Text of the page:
If you learned MLA in your English Composition course and now need to use APA, this guide will be a big help.
Both MLA and APA require a hanging indent in your citation list (Works Cited or References). With a hanging indent, only the first line of a citation goes all the way to the left margin. every additional line is indented by 0.5 inches. To do this in MS Word,
On a PC, select your text and hit Ctrl T or select your text, right click your mouse, choose Paragraph/Indentation then Special:Hanging
On a Mac, select your text and look under the Format menu for Paragraph then Indents and Spacing.
This video from the Social Work Library at Boston College shows how to do this.
In Google Docs, select your text, then go to Format > Align & indent > Indentation options. In the Indentation options menu, under Special, select Hanging. Click Apply.
NoodleTools is a citation management program that can help you manage your citations, organize your notes, and create your Works Cited or References page. Sign in to NoodleTools or check out the NoodleTools Help Desk for more information. To sign in to NoodleTools use your student email address and password. Your email address is your EasyLogin username followed by @students.ccsnh.edu.
APA citation style requires the use of DOI's (Digital Object Identifiers) if available for all resources that have originated online. You do not need the url if you have a DOI.
Articles found in library databases or on the Web that were originally published online should include a DOI. Many databases will provide the DOI for you along with the rest of an article's citation information (title, author, etc.).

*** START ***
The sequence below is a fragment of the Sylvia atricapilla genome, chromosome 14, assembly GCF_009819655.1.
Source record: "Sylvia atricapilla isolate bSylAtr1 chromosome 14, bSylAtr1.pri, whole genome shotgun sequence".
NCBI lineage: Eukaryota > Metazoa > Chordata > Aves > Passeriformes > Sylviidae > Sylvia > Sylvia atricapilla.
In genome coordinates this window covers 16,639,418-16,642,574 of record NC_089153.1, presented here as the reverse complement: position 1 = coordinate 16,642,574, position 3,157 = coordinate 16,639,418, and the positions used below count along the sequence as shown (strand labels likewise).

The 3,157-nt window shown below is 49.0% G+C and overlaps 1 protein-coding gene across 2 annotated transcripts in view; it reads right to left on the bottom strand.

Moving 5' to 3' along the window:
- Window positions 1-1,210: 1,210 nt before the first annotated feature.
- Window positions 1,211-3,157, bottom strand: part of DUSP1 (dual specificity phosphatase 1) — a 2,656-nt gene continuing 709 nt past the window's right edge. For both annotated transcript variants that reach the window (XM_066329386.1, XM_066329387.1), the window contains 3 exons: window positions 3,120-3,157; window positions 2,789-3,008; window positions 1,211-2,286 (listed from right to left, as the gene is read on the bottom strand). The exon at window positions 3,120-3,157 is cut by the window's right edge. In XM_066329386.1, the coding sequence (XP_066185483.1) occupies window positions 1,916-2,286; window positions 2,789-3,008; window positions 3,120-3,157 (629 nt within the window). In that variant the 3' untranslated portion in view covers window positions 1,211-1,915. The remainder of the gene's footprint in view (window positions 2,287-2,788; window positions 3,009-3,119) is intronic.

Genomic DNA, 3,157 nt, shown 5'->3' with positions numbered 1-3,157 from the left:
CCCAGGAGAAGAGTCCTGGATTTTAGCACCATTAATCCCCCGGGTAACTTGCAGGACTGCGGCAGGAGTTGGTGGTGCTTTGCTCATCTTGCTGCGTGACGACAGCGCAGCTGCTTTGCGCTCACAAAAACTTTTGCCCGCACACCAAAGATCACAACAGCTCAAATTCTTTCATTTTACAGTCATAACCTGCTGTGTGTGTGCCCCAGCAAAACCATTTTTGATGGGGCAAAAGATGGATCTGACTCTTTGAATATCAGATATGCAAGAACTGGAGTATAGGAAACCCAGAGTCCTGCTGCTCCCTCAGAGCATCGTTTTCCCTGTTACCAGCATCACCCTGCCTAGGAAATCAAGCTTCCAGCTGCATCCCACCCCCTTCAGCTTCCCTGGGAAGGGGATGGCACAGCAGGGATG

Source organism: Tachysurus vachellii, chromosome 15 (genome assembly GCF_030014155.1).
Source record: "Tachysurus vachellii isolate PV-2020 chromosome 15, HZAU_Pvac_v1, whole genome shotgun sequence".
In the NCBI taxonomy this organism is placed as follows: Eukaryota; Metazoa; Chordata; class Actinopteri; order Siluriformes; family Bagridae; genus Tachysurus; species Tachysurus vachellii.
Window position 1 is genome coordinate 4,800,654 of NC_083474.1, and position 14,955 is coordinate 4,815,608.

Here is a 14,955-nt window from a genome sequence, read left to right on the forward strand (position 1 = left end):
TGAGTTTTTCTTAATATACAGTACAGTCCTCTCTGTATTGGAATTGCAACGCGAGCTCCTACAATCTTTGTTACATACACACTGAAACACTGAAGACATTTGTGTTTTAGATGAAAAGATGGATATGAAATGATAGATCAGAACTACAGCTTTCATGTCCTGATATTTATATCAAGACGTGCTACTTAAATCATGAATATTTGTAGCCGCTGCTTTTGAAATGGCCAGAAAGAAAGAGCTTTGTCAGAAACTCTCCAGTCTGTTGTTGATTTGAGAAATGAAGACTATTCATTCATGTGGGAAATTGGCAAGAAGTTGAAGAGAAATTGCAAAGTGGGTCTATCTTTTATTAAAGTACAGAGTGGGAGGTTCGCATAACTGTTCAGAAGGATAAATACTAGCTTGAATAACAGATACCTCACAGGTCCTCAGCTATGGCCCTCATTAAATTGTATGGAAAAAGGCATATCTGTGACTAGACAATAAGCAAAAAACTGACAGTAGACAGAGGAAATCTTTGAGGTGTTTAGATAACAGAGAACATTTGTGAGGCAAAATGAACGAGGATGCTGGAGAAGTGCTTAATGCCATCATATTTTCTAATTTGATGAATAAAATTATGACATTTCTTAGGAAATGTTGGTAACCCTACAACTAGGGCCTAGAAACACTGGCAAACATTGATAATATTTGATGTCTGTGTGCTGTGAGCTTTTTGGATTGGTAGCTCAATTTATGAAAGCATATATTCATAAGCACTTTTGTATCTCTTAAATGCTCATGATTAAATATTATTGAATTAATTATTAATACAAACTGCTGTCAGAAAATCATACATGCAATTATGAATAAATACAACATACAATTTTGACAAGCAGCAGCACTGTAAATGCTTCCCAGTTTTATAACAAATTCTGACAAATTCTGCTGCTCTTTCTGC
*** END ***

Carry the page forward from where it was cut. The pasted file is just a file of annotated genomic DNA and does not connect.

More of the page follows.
If you cannot determine the DOI of an article that originated online and NOT in print, simply include "Retrieved from" and the URL address of website at the end of the PRINT citation.
Use this DOI resolver.
You don't necessarily have to use APA style in a presentation - check with your professor to find out for sure. But if you want to see how to do that, use the video below.
There are three ways to use information from someone else's work, or your own, responsibly and ethically in your own work. In all three cases, you must give credit to the creator of that information by citing their work.
Quoting – Quote by copying the exact words from a source into your paper, and putting quotation marks around them. You quote when the words matter as much as or more than the ideas or information in a passage.
Paraphrasing – Paraphrase by rephrasing a sentence or short passage in your own words. It's not enough to just change the author's words -- you should completely change the way the information is expressed. You paraphrase when it's the ideas or information you need to express, and not the exact words.
Summarizing – Summarize by stating the main ideas of a source or section of a source in your own words. You summarize when you want to refer to a long section of a source or to present an overview of one of your source's ideas.
Always include a citation, whether you quote, paraphrase, or summarize.
If you quote, paraphrase or summarize your own writing (from another paper) you must cite yourself. "Recycling" part of or an entire paper from one class for another without citing is considered plagiarism. And some professors don't allow it even if you cite yourself, so check with your professor to be sure.
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